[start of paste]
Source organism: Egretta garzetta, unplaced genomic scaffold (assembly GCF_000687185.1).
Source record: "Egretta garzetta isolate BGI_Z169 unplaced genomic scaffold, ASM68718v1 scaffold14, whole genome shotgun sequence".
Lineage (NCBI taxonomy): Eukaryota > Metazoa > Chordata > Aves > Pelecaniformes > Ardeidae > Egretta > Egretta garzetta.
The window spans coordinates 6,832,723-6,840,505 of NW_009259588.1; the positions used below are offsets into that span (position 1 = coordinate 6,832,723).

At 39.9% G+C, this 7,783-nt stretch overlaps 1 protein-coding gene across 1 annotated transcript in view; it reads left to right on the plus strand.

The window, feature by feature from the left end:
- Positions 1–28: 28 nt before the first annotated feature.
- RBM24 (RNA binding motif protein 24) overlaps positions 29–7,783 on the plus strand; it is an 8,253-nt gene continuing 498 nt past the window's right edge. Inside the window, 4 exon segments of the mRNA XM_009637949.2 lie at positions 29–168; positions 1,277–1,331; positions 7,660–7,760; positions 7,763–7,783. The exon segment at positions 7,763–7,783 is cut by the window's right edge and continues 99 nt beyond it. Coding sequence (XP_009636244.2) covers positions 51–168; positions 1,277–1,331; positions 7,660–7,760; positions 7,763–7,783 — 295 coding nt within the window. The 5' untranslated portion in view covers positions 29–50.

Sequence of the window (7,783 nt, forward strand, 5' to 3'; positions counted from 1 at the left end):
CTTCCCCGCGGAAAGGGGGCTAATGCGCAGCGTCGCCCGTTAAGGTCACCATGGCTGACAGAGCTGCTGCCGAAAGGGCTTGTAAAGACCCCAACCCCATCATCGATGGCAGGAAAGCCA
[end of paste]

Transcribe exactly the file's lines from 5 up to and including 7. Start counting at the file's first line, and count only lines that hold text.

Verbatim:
At 39.9% G+C, this 7,783-nt stretch overlaps 1 protein-coding gene across 1 annotated transcript in view; it reads left to right on the plus strand.

The window, feature by feature from the left end:
- Positions 1–28: 28 nt before the first annotated feature.